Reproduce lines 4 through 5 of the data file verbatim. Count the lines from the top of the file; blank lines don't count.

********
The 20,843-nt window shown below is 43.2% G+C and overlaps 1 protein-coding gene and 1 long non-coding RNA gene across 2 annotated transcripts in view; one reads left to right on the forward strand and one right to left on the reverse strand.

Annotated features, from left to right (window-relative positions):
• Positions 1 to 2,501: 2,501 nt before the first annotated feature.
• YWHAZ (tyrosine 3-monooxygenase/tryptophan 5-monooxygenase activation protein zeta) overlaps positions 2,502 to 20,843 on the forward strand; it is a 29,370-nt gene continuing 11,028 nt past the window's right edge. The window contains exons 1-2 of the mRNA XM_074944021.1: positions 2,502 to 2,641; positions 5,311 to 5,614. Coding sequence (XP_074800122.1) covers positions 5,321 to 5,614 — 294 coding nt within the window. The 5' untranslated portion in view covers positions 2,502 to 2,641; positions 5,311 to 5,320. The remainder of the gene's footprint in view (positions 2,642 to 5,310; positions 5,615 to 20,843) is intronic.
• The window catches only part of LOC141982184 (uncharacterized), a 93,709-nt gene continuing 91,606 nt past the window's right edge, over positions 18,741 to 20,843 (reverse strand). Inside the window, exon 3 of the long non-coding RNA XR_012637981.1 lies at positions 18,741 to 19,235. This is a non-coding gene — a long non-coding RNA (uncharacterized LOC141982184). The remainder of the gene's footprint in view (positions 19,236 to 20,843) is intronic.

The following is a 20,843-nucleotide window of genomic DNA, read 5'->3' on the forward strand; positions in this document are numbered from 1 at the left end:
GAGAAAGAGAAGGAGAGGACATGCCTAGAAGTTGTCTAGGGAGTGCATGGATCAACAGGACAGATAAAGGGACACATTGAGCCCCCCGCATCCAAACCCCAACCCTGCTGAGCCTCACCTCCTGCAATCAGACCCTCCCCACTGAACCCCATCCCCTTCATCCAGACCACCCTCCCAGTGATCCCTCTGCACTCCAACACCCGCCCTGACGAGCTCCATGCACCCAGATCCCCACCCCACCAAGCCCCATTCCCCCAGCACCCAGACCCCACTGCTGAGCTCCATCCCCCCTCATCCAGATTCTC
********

• YWHAZ (tyrosine 3-monooxygenase/tryptophan 5-monooxygenase activation protein zeta) overlaps positions 2,502 to 20,843 on the forward strand; it is a 29,370-nt gene continuing 11,028 nt past the window's right edge. The window contains exons 1-2 of the mRNA XM_074944021.1: positions 2,502 to 2,641; positions 5,311 to 5,614. Coding sequence (XP_074800122.1) covers positions 5,321 to 5,614 — 294 coding nt within the window. The 5' untranslated portion in view covers positions 2,502 to 2,641; positions 5,311 to 5,320. The remainder of the gene's footprint in view (positions 2,642 to 5,310; positions 5,615 to 20,843) is intronic.
• The window catches only part of LOC141982184 (uncharacterized), a 93,709-nt gene continuing 91,606 nt past the window's right edge, over positions 18,741 to 20,843 (reverse strand). Inside the window, exon 3 of the long non-coding RNA XR_012637981.1 lies at positions 18,741 to 19,235. This is a non-coding gene — a long non-coding RNA (uncharacterized LOC141982184). The remainder of the gene's footprint in view (positions 19,236 to 20,843) is intronic.